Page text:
#590 | Monday, December 31st 2001
I am a freshman in a brand new high school. I remember the news as clear as anything. I went to my study hall class, and there was my teacher trying to tune a TV with the teacher next door. The school is brand new, as i said, so the TVs were not installed yet. I asked why the urgency to tune the TV and radio, and they told me that Palestinian terrorists had crashed two planes into the World Trade Center.I was reminded of Israel's violence. I remember my 7th grade teacher saying a paper clip gets good reception for TVs so i did that. I stuck a paper clip on the back of the TV.

We were watching NBC as the towers came crashing down. Then, we went to a pre-scheduled club fair. Radios were on full blast. This was when the FAA grounded and diverted every plane in the sky with some unaccounted for. I thouhg "some unaccounted for? what?" talks of nuclear war were everywhere. I remember that morning.

Jesse | 14 | Kansas

#511 | Tuesday, December 18th 2001
We are a very trusting & vunerable people to think that what happened could never, ever happen on US soil. I, for one, thought that myself.

I was at work when it all happened. When I fist heard that a plane hit the WTC, I thought that maybe it was a horrible accident of some kind. But, when there was another plane that had hit, I knew we were in trouble.

I know that it has really made me open my eyes to what can happen and we are not exempt from this terror just because we live in the U.S..

I think though, the one thing I hope we all understand....this is not about any religion or race. It is about what hate can do and how it can really not only effect a few or a million, but it has effected the whole world.

Sarah | 25 | Kansas

#503 | Tuesday, December 18th 2001
September 11, 2001: the day America changed forever. This wasn’t supposed to happen on American soil. A sense of disbelief overwhelmed me as I listened to television reporters after the first plane hit the World Trade Center speculating whether a pilot had been blinded by the early morning sun or, more ominously, a terrorist might have struck. Then, as I watched, the second plane hit. I woke my husband and told him the world had gone crazy. There was no doubt now that it was a deliberate attack. I watched most of the day as the awful truth unfolded: that innocent citizens had been used to kill more innocent citizens. The Pentagon is struck, a plane goes down in Pennsylvania. It is surreal.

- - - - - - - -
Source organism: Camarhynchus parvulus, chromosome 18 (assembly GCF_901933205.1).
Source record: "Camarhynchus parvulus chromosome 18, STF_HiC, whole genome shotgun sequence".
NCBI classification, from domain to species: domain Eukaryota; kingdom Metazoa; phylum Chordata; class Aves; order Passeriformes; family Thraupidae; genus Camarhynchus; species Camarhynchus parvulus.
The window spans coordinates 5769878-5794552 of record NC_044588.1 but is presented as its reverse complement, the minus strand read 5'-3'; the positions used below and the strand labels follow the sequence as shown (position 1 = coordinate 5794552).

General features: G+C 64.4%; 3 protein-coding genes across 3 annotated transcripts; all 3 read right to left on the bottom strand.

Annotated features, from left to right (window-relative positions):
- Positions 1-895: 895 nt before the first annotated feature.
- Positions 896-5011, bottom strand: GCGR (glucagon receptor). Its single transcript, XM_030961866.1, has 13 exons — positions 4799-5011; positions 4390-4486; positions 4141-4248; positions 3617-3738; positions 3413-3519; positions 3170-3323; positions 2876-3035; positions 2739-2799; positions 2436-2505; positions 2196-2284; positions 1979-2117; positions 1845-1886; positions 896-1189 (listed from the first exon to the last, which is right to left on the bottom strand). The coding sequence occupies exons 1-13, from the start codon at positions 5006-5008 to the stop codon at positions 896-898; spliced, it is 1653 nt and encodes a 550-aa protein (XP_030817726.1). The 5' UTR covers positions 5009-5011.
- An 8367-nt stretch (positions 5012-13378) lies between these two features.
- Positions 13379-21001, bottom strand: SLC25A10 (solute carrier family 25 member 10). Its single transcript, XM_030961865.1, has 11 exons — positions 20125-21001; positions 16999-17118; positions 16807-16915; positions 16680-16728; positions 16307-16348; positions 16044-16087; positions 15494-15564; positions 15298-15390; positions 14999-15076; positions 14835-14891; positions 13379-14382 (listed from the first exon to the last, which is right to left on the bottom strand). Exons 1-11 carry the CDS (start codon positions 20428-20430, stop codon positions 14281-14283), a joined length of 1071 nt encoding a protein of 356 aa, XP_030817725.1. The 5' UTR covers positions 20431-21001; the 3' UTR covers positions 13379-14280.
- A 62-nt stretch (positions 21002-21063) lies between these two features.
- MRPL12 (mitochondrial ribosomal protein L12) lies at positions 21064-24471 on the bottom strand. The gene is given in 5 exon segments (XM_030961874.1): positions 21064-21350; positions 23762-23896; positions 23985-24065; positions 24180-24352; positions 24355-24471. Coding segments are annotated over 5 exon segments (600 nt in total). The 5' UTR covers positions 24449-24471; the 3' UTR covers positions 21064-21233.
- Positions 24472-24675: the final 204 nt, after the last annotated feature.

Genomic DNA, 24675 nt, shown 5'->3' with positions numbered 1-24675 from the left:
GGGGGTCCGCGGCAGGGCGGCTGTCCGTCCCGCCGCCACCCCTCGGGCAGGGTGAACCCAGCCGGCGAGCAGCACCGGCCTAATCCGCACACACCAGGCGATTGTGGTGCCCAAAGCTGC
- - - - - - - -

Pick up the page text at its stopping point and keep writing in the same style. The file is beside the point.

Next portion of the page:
We have lost so much. We have lost brothers and mothers and uncles and best friends. They are next-door-neighbors who work hard, love their families, and have modest dreams. And they are gone forever.
There is an overwhelming urge to touch the hands and faces of those you love. Those you can’t touch physically, you call on the phone. “I love you.”
By mid-afternoon I moved away from the television coverage long enough to go out into the streets, where already cars and trucks are festooned with American flags. There are long lines at the gas stations, where it is rumored prices are tripling and quadrupling. Even in a relatively small Kansas city, the familiar rhythm of the normal is somehow skewed.
By evening we began to learn of the ordinary people who had done so many extraordinary things throughout the day. They were called heroes. And they are.


Linda Snyder | 51 | Kansas

#418 | Sunday, December 9th 2001
I was in Geometry class when a teacher came in and said that 2 planes hit the World Trade Center. The rest of the day we were all numb. We were afraid of a nuclear war. We were afraid of our families enlisted in the armed services dying in a war. I was afraid of never seeing my family again.
Bo | 16 | Kansas

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